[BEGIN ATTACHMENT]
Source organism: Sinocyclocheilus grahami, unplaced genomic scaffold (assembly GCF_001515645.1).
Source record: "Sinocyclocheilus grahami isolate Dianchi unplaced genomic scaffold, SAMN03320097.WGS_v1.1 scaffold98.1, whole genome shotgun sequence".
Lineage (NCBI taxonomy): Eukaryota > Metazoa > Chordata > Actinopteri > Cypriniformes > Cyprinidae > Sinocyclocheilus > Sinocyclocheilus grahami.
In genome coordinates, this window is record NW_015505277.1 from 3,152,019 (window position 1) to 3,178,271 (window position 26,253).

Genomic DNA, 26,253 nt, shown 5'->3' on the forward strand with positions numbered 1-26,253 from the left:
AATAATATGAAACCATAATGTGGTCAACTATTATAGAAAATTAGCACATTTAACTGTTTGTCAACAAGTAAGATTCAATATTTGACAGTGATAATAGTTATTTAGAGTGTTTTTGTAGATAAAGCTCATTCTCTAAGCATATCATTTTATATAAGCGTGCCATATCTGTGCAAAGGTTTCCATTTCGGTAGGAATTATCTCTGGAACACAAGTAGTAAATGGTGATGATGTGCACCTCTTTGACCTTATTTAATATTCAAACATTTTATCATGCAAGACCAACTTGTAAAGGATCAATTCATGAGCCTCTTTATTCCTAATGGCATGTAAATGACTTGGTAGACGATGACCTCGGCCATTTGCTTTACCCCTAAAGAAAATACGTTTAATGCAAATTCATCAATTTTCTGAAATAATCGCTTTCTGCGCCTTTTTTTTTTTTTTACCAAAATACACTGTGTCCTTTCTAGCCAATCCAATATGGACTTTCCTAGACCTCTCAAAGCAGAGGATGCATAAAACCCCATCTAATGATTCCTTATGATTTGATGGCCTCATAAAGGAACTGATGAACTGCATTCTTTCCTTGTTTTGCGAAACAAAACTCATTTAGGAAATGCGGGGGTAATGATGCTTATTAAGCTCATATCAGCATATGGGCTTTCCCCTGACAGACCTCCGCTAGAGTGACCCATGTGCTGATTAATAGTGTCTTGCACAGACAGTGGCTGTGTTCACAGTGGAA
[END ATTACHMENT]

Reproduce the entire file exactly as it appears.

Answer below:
Source organism: Sinocyclocheilus grahami, unplaced genomic scaffold (assembly GCF_001515645.1).
Source record: "Sinocyclocheilus grahami isolate Dianchi unplaced genomic scaffold, SAMN03320097.WGS_v1.1 scaffold98.1, whole genome shotgun sequence".
Lineage (NCBI taxonomy): Eukaryota > Metazoa > Chordata > Actinopteri > Cypriniformes > Cyprinidae > Sinocyclocheilus > Sinocyclocheilus grahami.
In genome coordinates, this window is record NW_015505277.1 from 3,152,019 (window position 1) to 3,178,271 (window position 26,253).

Genomic DNA, 26,253 nt, shown 5'->3' on the forward strand with positions numbered 1-26,253 from the left:
AATAATATGAAACCATAATGTGGTCAACTATTATAGAAAATTAGCACATTTAACTGTTTGTCAACAAGTAAGATTCAATATTTGACAGTGATAATAGTTATTTAGAGTGTTTTTGTAGATAAAGCTCATTCTCTAAGCATATCATTTTATATAAGCGTGCCATATCTGTGCAAAGGTTTCCATTTCGGTAGGAATTATCTCTGGAACACAAGTAGTAAATGGTGATGATGTGCACCTCTTTGACCTTATTTAATATTCAAACATTTTATCATGCAAGACCAACTTGTAAAGGATCAATTCATGAGCCTCTTTATTCCTAATGGCATGTAAATGACTTGGTAGACGATGACCTCGGCCATTTGCTTTACCCCTAAAGAAAATACGTTTAATGCAAATTCATCAATTTTCTGAAATAATCGCTTTCTGCGCCTTTTTTTTTTTTTTACCAAAATACACTGTGTCCTTTCTAGCCAATCCAATATGGACTTTCCTAGACCTCTCAAAGCAGAGGATGCATAAAACCCCATCTAATGATTCCTTATGATTTGATGGCCTCATAAAGGAACTGATGAACTGCATTCTTTCCTTGTTTTGCGAAACAAAACTCATTTAGGAAATGCGGGGGTAATGATGCTTATTAAGCTCATATCAGCATATGGGCTTTCCCCTGACAGACCTCCGCTAGAGTGACCCATGTGCTGATTAATAGTGTCTTGCACAGACAGTGGCTGTGTTCACAGTGGAA